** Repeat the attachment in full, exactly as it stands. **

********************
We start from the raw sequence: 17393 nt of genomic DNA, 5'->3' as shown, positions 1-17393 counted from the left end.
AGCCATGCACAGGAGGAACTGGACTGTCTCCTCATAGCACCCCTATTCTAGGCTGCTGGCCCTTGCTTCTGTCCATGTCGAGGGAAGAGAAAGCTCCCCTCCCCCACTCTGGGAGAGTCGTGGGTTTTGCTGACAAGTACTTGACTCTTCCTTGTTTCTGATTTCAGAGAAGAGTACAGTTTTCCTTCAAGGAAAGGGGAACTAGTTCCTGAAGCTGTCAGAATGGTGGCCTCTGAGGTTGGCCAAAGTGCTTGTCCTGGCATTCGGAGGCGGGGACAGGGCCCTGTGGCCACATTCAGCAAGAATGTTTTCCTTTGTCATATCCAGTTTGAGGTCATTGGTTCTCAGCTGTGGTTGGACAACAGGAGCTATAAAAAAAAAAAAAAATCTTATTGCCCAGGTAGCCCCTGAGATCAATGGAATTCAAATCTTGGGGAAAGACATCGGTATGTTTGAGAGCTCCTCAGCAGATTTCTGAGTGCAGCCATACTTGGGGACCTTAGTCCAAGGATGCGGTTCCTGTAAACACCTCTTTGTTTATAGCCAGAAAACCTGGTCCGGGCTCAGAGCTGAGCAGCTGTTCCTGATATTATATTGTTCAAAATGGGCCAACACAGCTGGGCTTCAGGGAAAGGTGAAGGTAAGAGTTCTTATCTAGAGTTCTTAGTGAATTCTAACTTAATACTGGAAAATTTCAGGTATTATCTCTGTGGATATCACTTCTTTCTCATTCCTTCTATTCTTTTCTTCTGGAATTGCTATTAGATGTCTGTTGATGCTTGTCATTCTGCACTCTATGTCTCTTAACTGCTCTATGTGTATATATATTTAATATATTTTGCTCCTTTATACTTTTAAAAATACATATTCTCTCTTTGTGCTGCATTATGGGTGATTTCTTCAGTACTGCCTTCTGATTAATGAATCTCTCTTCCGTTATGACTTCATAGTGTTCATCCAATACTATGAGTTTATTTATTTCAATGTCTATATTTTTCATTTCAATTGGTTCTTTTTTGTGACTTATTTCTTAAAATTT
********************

We start from the raw sequence: 17393 nt of genomic DNA, 5'->3' as shown, positions 1-17393 counted from the left end.
AGCCATGCACAGGAGGAACTGGACTGTCTCCTCATAGCACCCCTATTCTAGGCTGCTGGCCCTTGCTTCTGTCCATGTCGAGGGAAGAGAAAGCTCCCCTCCCCCACTCTGGGAGAGTCGTGGGTTTTGCTGACAAGTACTTGACTCTTCCTTGTTTCTGATTTCAGAGAAGAGTACAGTTTTCCTTCAAGGAAAGGGGAACTAGTTCCTGAAGCTGTCAGAATGGTGGCCTCTGAGGTTGGCCAAAGTGCTTGTCCTGGCATTCGGAGGCGGGGACAGGGCCCTGTGGCCACATTCAGCAAGAATGTTTTCCTTTGTCATATCCAGTTTGAGGTCATTGGTTCTCAGCTGTGGTTGGACAACAGGAGCTATAAAAAAAAAAAAAAATCTTATTGCCCAGGTAGCCCCTGAGATCAATGGAATTCAAATCTTGGGGAAAGACATCGGTATGTTTGAGAGCTCCTCAGCAGATTTCTGAGTGCAGCCATACTTGGGGACCTTAGTCCAAGGATGCGGTTCCTGTAAACACCTCTTTGTTTATAGCCAGAAAACCTGGTCCGGGCTCAGAGCTGAGCAGCTGTTCCTGATATTATATTGTTCAAAATGGGCCAACACAGCTGGGCTTCAGGGAAAGGTGAAGGTAAGAGTTCTTATCTAGAGTTCTTAGTGAATTCTAACTTAATACTGGAAAATTTCAGGTATTATCTCTGTGGATATCACTTCTTTCTCATTCCTTCTATTCTTTTCTTCTGGAATTGCTATTAGATGTCTGTTGATGCTTGTCATTCTGCACTCTATGTCTCTTAACTGCTCTATGTGTATATATATTTAATATATTTTGCTCCTTTATACTTTTAAAAATACATATTCTCTCTTTGTGCTGCATTATGGGTGATTTCTTCAGTACTGCCTTCTGATTAATGAATCTCTCTTCCGTTATGACTTCATAGTGTTCATCCAATACTATGAGTTTATTTATTTCAATGTCTATATTTTTCATTTCAATTGGTTCTTTTTTGTGACTTATTTCTTAAAATTT